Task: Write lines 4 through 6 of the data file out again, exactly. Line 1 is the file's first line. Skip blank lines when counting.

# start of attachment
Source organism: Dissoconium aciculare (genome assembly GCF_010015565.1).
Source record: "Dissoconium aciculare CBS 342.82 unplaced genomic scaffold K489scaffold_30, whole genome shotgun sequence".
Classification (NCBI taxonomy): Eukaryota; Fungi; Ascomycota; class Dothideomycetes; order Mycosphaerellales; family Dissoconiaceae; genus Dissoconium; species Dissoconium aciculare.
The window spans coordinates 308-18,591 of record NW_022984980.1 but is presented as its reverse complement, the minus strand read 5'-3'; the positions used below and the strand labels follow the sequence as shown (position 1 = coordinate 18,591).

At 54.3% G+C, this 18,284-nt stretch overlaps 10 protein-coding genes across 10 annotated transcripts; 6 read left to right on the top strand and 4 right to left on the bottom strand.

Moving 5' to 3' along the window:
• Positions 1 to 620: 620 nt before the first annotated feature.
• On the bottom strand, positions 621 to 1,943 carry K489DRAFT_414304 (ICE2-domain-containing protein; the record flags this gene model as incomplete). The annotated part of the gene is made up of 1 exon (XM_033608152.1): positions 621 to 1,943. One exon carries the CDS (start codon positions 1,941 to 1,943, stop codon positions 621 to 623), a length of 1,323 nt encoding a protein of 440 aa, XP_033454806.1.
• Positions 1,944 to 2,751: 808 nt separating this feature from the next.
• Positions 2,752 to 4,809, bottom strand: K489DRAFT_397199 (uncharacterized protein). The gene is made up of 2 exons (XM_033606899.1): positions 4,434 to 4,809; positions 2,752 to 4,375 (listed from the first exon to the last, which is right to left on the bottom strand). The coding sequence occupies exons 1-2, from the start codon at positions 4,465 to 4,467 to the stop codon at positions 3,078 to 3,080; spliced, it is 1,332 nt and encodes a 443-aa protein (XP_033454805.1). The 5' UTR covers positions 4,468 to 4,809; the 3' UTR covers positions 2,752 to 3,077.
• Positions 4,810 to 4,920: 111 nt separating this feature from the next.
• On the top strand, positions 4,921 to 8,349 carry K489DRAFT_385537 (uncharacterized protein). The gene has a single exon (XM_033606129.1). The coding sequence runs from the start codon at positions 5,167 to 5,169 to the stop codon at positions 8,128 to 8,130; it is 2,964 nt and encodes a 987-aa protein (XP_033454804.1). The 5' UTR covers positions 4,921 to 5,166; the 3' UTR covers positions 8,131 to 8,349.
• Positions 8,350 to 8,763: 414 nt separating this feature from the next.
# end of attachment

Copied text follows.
The window spans coordinates 308-18,591 of record NW_022984980.1 but is presented as its reverse complement, the minus strand read 5'-3'; the positions used below and the strand labels follow the sequence as shown (position 1 = coordinate 18,591).

At 54.3% G+C, this 18,284-nt stretch overlaps 10 protein-coding genes across 10 annotated transcripts; 6 read left to right on the top strand and 4 right to left on the bottom strand.

Moving 5' to 3' along the window: